By Molly Gore
By Molly Gore
By Pete Kane
By Lou Bustamante
By Pete Kane
By Ashley Goldsmith
By Pete Kane
By John Birdsall
When a mutual acquaintance suggested at the last minute that I might like to meet with Amanda Hesser during her already-crowded book tour swing through San Francisco promoting Cooking for Mr. Latte: A Food Lover's Courtship, With Recipes (W.W. Norton, $23.95), I had only two thoughts, in quick succession: "Yes!," because I am a huge fan of her work, and "Where should we eat?" A full-scale lunch or dinner was out of the question (Hesser's meals had long been booked with family and friends), but there was time for a quick bite before her reading on Monday at A Clean Well-Lighted Place for Books.
My first thought was Zuni, because a few crisp, salty oysters are always welcome, but Zuni is inconveniently closed on Monday. My second choice, Jardinière, a dinner-only place (inconvenient when I selfishly wish it was open for lunch or wonder what sort of food Traci Des Jardins would offer for brunch), opens at 5, so that's when I booked us a table.
But then I remembered that I hadn't eaten at Jardinière since last July (a singularly memorable meal, featuring foie gras two ways, sweetbreads, beef cheeks with truffled risotto, and freshly made doughnuts sided with a compote of cherries and peaches), and that there was a new chef de cuisine, Robbie Lewis, listed on the menu. I called and made a reservation for my father and me on Saturday. Jardinière is breathtakingly convenient for the opera and the symphony, both a block away, and the only time available on short notice for a Saturday night was 9 p.m. The place was buzzing, upstairs and down. I was tempted by everything on the two-page menu, one devoted to the evening's specials, and the other featuring the dishes of the season (which also evolve over time according to what's available and the mood of the chef). My father was more decisive: He wanted duck liver mousse, followed by a rib-eye steak, medium rare. After much waffling (cream of potato and green garlic soup with watercress purée? Le Puy lentil and smoked bacon soup with watercress purée? duck breast with Pixie tangerines, roasted turnips, and Savoy spinach?), I chose duck confit to start, followed by king salmon with morels, asparagus, ramps, and crème fraîche, and snuck in a second course of potato gnocchi with braised rabbit, nettles, and Parmesan to share.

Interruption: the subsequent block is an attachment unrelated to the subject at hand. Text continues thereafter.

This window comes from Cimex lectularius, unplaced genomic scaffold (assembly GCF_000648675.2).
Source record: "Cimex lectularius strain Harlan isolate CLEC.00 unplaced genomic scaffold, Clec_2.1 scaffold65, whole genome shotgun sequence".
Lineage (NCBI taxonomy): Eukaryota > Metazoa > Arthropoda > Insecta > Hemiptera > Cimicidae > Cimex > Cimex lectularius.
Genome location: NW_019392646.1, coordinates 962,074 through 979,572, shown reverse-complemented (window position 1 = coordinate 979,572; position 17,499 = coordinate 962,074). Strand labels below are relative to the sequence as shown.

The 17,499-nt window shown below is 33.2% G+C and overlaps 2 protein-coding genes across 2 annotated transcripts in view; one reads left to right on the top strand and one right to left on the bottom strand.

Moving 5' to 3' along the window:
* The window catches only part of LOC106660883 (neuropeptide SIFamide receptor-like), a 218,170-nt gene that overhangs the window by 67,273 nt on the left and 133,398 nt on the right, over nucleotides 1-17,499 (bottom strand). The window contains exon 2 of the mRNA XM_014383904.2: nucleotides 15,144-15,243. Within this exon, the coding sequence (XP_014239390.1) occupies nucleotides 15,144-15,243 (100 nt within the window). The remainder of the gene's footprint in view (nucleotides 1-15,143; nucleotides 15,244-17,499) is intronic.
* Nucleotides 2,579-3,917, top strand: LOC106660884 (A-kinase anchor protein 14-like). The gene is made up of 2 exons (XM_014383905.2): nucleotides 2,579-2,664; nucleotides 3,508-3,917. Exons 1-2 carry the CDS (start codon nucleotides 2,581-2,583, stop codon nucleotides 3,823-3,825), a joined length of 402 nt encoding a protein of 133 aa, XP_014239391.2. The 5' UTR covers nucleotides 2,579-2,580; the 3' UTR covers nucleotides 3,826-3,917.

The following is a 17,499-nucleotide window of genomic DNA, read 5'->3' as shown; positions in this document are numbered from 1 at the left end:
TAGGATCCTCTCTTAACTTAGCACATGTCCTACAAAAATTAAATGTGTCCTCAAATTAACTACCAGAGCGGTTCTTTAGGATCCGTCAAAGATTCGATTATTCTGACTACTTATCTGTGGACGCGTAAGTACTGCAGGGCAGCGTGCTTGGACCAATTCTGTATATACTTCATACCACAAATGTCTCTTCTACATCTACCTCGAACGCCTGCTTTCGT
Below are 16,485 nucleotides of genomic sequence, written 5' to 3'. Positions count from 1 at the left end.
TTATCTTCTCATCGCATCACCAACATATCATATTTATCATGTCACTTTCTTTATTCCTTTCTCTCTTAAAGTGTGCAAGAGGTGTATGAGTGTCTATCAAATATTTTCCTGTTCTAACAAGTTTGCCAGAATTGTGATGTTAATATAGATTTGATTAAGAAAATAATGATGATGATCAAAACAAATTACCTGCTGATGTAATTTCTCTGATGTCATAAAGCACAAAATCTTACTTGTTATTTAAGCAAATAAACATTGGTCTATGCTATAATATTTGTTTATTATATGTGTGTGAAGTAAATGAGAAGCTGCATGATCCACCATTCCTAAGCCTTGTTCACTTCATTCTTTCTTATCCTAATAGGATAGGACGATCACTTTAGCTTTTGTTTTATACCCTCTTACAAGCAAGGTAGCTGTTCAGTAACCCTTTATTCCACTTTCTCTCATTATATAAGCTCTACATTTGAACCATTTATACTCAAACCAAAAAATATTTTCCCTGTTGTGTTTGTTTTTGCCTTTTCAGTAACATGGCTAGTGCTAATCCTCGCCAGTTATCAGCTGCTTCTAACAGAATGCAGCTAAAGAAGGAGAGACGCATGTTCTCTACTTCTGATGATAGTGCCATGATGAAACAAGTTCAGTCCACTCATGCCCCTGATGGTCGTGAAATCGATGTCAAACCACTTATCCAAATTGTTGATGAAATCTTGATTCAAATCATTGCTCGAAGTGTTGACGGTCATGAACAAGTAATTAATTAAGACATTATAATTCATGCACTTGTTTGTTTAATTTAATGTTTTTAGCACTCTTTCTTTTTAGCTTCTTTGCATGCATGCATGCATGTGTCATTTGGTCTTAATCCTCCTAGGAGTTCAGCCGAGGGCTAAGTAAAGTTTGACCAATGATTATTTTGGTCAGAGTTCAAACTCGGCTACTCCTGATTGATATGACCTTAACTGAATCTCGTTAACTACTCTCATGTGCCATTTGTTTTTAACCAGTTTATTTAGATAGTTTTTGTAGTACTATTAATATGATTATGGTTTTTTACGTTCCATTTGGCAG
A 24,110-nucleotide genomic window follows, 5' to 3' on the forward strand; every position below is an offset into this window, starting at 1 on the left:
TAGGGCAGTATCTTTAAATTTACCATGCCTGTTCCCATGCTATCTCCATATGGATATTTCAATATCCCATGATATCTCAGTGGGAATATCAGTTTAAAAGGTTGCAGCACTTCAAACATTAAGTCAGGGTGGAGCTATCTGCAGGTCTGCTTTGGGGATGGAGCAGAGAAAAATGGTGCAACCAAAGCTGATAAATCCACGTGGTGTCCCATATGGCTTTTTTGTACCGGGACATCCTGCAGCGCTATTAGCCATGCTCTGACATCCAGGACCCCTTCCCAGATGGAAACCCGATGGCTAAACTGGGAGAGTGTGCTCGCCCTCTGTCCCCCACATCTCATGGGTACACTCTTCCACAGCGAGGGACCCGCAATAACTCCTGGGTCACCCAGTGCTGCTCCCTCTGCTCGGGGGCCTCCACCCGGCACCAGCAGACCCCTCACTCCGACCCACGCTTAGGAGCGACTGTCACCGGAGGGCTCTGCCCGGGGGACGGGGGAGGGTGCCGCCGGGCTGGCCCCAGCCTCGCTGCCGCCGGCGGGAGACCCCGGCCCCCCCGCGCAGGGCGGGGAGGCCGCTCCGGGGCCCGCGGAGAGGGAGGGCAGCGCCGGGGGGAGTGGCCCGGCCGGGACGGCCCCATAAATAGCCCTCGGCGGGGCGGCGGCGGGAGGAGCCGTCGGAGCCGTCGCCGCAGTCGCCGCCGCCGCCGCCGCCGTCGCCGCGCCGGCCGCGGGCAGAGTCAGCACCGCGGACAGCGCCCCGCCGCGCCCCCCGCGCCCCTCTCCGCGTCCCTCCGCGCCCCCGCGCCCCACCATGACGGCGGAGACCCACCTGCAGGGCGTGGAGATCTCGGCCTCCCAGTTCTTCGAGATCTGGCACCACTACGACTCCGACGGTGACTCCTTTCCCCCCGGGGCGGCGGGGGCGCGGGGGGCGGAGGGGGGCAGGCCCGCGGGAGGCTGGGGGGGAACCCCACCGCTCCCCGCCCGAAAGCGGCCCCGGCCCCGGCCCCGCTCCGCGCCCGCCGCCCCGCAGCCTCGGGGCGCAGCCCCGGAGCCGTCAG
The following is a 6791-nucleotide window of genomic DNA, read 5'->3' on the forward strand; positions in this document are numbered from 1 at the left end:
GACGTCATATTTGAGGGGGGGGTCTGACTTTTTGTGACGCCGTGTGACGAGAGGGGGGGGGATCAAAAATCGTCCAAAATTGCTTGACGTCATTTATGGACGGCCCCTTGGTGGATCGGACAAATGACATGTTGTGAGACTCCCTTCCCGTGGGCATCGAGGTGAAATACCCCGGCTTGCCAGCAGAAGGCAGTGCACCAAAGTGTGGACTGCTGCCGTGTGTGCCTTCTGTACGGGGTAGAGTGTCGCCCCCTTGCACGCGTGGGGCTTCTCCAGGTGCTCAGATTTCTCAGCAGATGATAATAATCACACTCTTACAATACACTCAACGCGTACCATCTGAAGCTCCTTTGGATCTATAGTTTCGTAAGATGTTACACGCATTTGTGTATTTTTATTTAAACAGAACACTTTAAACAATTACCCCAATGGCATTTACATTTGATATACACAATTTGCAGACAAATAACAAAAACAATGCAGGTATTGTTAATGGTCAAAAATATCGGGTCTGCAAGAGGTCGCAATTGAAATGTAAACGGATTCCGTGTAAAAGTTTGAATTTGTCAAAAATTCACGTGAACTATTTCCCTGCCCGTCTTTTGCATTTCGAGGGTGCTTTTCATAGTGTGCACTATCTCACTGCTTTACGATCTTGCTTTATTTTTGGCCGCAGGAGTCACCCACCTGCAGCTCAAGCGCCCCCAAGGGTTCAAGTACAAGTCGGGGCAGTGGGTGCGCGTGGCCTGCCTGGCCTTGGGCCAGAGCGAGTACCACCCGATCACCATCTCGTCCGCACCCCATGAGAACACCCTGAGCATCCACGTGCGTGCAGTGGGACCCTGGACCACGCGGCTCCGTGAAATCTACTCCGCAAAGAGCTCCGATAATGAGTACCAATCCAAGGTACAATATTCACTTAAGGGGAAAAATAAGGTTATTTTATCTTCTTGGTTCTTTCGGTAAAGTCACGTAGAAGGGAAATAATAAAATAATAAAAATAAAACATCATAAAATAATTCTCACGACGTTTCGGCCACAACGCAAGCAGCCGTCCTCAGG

San Francisco, CA 94102
Region: Hayes Valley/ Tenderloin
Duck confit $15
Salad of radish, fennel, and fava beans $14
Meyer Ranch rib-eye $35
King salmon with ramps $30
Cheese plate $12
Whiskey flight $14
Open for dinner Sunday through Wednesday from 5 to 10:30 p.m., Thursday through Saturday from 5 to 11:30 p.m.
Parking: valet $10, otherwise difficult
Noise level: moderate